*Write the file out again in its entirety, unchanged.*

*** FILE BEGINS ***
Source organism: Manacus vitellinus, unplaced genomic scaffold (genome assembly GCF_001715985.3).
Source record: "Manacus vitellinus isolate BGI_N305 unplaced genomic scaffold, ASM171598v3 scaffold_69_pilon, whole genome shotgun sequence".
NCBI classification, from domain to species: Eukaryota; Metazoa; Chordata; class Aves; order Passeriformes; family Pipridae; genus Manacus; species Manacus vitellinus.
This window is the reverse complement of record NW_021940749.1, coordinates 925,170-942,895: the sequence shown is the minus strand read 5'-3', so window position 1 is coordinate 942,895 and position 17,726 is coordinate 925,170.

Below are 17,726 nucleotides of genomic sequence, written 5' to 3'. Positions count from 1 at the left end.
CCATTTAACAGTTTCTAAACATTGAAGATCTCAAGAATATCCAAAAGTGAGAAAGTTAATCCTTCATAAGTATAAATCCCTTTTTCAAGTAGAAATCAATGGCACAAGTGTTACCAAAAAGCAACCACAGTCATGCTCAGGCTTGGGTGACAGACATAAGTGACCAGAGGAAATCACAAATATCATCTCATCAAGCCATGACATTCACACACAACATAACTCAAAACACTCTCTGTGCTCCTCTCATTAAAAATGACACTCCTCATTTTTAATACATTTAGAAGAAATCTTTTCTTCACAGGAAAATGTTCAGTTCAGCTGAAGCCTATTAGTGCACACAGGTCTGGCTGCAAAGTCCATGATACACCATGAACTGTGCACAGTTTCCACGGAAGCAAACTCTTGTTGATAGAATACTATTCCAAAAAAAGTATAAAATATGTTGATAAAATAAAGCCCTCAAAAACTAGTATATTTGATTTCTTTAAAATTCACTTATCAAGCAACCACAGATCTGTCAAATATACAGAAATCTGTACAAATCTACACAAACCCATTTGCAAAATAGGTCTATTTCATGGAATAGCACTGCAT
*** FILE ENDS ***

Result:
Source organism: Manacus vitellinus, unplaced genomic scaffold (genome assembly GCF_001715985.3).
Source record: "Manacus vitellinus isolate BGI_N305 unplaced genomic scaffold, ASM171598v3 scaffold_69_pilon, whole genome shotgun sequence".
NCBI classification, from domain to species: Eukaryota; Metazoa; Chordata; class Aves; order Passeriformes; family Pipridae; genus Manacus; species Manacus vitellinus.
This window is the reverse complement of record NW_021940749.1, coordinates 925,170-942,895: the sequence shown is the minus strand read 5'-3', so window position 1 is coordinate 942,895 and position 17,726 is coordinate 925,170.

Below are 17,726 nucleotides of genomic sequence, written 5' to 3'. Positions count from 1 at the left end.
CCATTTAACAGTTTCTAAACATTGAAGATCTCAAGAATATCCAAAAGTGAGAAAGTTAATCCTTCATAAGTATAAATCCCTTTTTCAAGTAGAAATCAATGGCACAAGTGTTACCAAAAAGCAACCACAGTCATGCTCAGGCTTGGGTGACAGACATAAGTGACCAGAGGAAATCACAAATATCATCTCATCAAGCCATGACATTCACACACAACATAACTCAAAACACTCTCTGTGCTCCTCTCATTAAAAATGACACTCCTCATTTTTAATACATTTAGAAGAAATCTTTTCTTCACAGGAAAATGTTCAGTTCAGCTGAAGCCTATTAGTGCACACAGGTCTGGCTGCAAAGTCCATGATACACCATGAACTGTGCACAGTTTCCACGGAAGCAAACTCTTGTTGATAGAATACTATTCCAAAAAAAGTATAAAATATGTTGATAAAATAAAGCCCTCAAAAACTAGTATATTTGATTTCTTTAAAATTCACTTATCAAGCAACCACAGATCTGTCAAATATACAGAAATCTGTACAAATCTACACAAACCCATTTGCAAAATAGGTCTATTTCATGGAATAGCACTGCAT